I had always prided myself on our Christmas trees. Everything from selecting just the right noble fir to placing each light and ornament was done with great care and deliberation. I'd view the tree from multiple angles, adjusting decorations until it looked balanced and full from any spot in the room. Once finished, it sat like a show piece in the front room, its perfection untouched until it finally came time to dismantle it. (Save that year I came home from work to find the tree had toppled over. We don't talk about that year.)
It was a soothing, enjoyable process, done with Christmas music playing and peppermint lattes on the coffee table. And sitting by my sparkly tree in the evenings was one of my favorite parts of Christmas. They were rituals I didn't want to lose when kids entered the picture. In the years before becoming parents, T and I would talk about how to protect our precious trees from future tiny hands. Would we put the tree inside a playpen like my parents had done? Not decorate the bottom branches until the kids were old enough to leave it alone? Forbid anyone from touching it on pain of death? We searched for ways to maintain what we thought was its perfect beauty.
On the couch tonight, writing this, I can peek over the top of my laptop at this year's tree. And, friends, our tree is a hot mess. Or, rather, the bottom third is. It morphs each day into a new combination of color and light. Garland loops haphazardly, five colored balls cluster on a single branch. In one section just shy of the ground, a large homemade angel sits upside down and backward. All of the train ornaments are happily grouped front and center. It is an explosion of asymmetrical chaotic madness, the result of a three-year old's constant meddling. And it turns out I don't care one bit.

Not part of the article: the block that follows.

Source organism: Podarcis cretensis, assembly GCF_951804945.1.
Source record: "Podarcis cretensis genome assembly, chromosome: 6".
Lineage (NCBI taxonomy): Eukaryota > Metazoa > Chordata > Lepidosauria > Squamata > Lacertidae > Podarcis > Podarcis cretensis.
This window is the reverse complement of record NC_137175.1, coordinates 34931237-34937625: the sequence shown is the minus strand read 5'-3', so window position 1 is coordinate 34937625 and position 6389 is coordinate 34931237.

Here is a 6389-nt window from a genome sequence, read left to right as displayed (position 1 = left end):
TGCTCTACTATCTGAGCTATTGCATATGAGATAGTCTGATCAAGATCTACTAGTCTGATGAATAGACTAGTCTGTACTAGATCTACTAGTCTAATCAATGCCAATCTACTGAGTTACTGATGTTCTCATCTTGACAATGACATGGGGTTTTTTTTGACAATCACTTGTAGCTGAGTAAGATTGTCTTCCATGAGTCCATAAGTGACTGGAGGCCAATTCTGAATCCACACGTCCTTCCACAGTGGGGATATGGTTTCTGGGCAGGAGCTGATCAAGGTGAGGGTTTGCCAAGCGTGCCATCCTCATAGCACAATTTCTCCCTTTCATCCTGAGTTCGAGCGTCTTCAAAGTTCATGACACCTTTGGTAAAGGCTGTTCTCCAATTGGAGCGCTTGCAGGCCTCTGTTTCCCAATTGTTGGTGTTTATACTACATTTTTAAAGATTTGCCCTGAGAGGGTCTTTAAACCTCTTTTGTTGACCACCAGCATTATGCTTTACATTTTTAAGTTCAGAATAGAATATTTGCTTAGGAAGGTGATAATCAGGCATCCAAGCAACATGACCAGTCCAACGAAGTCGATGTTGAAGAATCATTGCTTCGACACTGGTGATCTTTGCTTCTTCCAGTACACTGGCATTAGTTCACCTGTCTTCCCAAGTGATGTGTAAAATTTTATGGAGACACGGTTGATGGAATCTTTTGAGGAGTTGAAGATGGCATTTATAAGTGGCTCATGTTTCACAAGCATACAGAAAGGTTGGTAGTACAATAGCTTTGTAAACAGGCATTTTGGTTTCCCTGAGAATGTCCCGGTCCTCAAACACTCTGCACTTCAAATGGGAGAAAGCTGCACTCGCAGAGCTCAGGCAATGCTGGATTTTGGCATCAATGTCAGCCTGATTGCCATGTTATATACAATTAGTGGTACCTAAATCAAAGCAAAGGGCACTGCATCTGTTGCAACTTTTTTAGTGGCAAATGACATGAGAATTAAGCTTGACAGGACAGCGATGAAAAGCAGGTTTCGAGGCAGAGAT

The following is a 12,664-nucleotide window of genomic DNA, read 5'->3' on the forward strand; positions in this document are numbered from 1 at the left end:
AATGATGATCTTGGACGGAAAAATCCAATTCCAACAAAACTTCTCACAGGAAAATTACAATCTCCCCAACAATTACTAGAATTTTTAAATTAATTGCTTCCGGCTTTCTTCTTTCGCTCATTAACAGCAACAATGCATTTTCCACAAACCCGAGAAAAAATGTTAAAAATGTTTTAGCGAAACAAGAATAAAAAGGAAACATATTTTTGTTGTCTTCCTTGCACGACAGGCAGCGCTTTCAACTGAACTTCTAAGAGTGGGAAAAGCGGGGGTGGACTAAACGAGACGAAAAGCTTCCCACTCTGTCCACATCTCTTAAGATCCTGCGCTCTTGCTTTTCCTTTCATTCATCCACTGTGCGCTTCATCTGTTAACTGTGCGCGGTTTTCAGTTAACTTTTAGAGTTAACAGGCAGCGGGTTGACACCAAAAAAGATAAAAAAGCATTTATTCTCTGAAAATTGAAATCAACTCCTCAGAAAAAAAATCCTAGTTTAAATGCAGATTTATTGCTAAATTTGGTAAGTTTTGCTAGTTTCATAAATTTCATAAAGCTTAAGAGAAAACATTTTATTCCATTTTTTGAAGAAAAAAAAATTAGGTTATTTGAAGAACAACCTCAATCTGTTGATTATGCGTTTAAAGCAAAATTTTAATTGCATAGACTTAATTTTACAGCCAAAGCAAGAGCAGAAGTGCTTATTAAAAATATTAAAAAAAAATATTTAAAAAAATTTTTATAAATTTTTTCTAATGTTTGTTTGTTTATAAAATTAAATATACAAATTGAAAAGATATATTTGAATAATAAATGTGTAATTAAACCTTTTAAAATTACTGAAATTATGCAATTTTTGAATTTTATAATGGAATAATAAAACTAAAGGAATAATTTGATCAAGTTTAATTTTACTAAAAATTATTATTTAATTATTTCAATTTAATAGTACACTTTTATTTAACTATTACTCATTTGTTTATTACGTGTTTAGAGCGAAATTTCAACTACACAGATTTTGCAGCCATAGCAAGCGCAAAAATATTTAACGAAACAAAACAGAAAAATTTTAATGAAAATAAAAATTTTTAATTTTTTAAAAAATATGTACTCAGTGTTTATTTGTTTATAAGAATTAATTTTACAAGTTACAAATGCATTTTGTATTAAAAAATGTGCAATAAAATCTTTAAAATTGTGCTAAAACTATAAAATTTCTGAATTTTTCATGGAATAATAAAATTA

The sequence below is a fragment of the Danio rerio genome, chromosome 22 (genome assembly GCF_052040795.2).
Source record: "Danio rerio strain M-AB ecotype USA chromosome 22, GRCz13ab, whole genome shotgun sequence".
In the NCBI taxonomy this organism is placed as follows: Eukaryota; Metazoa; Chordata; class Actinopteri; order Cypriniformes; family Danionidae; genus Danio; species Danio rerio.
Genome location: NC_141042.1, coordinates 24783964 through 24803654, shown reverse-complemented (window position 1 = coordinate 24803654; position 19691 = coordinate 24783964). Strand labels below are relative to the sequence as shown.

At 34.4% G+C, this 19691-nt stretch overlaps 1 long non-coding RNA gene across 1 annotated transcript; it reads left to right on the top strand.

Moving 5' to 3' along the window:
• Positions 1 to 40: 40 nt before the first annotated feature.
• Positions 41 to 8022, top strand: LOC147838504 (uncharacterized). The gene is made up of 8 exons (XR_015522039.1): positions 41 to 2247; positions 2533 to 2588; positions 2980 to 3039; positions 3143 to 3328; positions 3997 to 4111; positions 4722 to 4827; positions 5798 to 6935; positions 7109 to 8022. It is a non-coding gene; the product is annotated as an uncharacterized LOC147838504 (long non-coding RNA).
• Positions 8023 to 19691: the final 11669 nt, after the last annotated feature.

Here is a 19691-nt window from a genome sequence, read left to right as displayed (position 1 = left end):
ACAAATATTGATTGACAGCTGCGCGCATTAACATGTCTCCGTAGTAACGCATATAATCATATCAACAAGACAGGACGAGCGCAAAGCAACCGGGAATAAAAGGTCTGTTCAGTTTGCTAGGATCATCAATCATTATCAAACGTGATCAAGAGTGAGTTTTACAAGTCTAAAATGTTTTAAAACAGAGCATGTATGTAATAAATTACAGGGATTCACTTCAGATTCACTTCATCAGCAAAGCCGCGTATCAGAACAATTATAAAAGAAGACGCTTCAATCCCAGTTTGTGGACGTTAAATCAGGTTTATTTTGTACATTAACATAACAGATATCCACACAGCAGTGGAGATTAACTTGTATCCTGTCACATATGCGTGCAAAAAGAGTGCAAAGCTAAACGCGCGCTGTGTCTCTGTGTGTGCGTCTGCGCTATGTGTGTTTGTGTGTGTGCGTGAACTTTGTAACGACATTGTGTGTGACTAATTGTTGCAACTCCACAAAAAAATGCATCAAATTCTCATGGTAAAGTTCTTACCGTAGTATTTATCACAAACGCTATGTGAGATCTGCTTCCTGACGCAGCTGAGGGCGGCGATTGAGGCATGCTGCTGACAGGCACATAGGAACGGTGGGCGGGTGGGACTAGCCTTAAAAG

Really for the first time this year, Puppy is old enough to not just observe our holiday traditions but participate in them. He jumped around with joy as he "helped" T decide where to hang the outdoor lights. He announces when we should have hot cocoa breaks and where each person should sit. He could barely contain himself the day we decorated the tree, dashing to the table to pull yet another ornament out of the box, squealing, "Oh, Mama, look at this one!" every time. And he has turned the tree into his personal interactive wonderland. Animal ornaments take rides on train ornaments, visiting the land of candy cane lights. Nutcrackers become friends with angels and move closer together on their branches.
I enjoyed my perfect Christmas trees in the past, but it turns out the what I love even more is sharing that joy with my son. Our tree may not be showroom pretty right now, but it is alive with the excitement of a little boy. All because love doesn't hold traditions tight to itself, but opens them up to be reimagined through the eyes of another.
Happy Love Thursday, everyone.